Made some changes to TransferMyEmail yesterday and today – basically I rewrote the parsing routine for folder structure and output of checkboxes. This was needed because originally I had been using “INBOX” as the root folder, which worked to a certain extent, but then had some feedback from Germany, where I found out “POSTEINGANG” could be used too, and also Gmail has a folder structure that is based partly on IMAP and partly on their tags. So you could have a list of folders, then in the middle a [GMAIL] root folder, then some other folders after that.

Long story short, it should handle anything you throw at it to a depth of 3 subfolders, and still iterate through everything properly.

Check out the project here: http://transfermyemail.ca


I have this social aggregation project I’ve been working on called AfterGlow, and it’s not without its challenges, but tonight I did some work on it on a few areas that have been insufficient up until now. Instagram’s API supports pagination, so I added support for that – full support too, so it will continue down your Instagram feed until it reaches your set maximum results or the end of the feed. I also tweaked the parser for Pinterest to allow for date stamps to be read properly, and time sorting works as a result. They have a unique stamp compared to the other feeds so it took a few extra lines of code – I had only recently switched them from scraping over to RSS. Finally, I edited the moderation side of the admin dashboard so that it would be sorted by date too, and fixed the loading screen so it actually gets injected before the server parses and returns all of the feeds.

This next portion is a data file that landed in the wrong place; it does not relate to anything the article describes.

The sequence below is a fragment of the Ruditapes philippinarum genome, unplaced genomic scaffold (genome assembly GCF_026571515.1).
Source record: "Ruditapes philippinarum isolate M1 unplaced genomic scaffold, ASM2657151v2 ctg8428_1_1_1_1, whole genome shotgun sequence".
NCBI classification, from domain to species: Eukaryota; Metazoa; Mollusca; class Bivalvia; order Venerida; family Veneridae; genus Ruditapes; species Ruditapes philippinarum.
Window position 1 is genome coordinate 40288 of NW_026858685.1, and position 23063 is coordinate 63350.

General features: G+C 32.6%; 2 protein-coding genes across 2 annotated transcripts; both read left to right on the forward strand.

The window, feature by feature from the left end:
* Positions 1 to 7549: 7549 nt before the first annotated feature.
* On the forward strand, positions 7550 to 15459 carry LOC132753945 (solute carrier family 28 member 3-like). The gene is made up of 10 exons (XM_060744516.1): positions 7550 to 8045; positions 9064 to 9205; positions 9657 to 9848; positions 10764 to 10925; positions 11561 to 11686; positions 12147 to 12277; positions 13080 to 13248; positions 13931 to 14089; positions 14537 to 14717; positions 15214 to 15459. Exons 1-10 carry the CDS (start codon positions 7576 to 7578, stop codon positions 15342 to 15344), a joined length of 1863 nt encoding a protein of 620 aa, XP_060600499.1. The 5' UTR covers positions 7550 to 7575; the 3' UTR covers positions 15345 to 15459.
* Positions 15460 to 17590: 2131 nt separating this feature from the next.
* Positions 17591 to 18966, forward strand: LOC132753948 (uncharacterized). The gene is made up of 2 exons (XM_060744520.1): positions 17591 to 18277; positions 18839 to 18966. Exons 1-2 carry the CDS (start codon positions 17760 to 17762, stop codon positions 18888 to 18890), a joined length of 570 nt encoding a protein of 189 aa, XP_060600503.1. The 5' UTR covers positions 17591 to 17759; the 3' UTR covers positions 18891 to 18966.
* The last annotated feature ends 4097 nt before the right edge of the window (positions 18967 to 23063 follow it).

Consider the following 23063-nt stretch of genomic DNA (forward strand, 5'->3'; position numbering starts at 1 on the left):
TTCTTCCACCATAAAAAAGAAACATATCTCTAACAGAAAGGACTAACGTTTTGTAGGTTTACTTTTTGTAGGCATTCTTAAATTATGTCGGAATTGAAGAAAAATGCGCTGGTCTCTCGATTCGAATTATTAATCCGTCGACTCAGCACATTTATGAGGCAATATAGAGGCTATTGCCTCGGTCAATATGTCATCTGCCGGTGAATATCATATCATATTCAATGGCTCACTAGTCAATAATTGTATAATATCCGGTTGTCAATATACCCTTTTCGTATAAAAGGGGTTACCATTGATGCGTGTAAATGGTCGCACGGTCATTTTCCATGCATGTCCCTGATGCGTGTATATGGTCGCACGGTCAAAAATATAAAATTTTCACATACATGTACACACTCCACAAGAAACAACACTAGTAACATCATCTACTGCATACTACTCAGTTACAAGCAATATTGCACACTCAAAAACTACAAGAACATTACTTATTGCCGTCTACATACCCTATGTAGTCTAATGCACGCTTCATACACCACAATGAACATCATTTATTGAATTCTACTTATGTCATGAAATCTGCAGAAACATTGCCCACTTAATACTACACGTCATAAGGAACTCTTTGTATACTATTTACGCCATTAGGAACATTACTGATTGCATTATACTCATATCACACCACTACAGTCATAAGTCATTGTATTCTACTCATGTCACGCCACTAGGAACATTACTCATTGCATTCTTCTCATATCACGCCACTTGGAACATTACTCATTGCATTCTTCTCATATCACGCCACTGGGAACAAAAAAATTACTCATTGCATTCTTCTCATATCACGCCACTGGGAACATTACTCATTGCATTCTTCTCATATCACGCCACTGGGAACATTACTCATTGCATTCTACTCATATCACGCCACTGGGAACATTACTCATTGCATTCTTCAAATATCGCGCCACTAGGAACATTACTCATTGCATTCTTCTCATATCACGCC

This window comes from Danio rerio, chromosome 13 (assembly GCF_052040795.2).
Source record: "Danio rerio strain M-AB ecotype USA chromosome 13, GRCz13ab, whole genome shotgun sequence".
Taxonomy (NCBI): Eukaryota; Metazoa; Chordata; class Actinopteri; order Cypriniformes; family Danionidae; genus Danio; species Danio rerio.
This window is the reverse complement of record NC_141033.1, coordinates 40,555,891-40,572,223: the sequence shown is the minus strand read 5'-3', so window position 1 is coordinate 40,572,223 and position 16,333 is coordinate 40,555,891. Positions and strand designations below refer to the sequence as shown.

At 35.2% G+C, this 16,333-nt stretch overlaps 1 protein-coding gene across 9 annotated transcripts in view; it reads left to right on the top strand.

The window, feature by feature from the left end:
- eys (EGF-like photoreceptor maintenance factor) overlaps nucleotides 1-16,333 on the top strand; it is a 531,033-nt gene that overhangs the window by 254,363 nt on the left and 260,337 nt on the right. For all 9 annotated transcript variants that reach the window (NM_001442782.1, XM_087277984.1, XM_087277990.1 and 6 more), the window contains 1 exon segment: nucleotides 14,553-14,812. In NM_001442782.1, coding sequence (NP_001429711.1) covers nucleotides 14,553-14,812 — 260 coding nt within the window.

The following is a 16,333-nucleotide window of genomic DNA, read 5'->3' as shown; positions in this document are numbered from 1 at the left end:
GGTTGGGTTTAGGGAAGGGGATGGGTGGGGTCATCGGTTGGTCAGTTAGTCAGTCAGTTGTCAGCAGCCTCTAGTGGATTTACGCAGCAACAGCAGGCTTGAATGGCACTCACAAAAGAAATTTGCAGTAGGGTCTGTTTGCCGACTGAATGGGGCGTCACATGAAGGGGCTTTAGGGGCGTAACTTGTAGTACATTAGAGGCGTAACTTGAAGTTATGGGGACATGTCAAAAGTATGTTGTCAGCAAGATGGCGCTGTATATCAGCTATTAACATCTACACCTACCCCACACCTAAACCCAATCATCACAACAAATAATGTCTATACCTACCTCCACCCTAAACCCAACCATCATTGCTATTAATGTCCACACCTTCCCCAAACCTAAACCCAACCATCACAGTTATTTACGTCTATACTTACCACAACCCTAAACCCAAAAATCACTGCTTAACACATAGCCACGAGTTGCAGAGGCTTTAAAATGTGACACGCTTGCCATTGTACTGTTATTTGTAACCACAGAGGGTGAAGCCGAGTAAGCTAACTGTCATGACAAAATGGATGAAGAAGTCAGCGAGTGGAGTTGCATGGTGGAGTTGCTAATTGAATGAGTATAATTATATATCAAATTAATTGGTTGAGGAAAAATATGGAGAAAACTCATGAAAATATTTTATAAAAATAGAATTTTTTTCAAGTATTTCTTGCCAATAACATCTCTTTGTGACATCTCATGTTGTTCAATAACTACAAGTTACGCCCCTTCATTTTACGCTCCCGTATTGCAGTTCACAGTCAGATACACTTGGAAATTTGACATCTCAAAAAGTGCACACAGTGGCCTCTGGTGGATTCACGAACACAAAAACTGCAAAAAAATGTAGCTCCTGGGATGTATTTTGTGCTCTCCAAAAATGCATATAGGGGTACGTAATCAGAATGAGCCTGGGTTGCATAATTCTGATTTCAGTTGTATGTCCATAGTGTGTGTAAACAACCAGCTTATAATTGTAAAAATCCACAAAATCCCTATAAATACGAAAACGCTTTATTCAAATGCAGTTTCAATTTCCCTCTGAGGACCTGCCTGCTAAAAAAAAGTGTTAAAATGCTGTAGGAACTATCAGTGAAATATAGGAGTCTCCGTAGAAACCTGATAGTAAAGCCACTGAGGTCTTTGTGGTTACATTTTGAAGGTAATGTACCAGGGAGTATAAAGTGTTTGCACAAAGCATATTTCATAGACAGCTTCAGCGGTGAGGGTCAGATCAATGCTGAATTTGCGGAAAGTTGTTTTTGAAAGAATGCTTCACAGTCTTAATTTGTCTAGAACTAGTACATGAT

Check it out here: AfterGlow.me

WordPress Plugin: PDFs Open in New Tab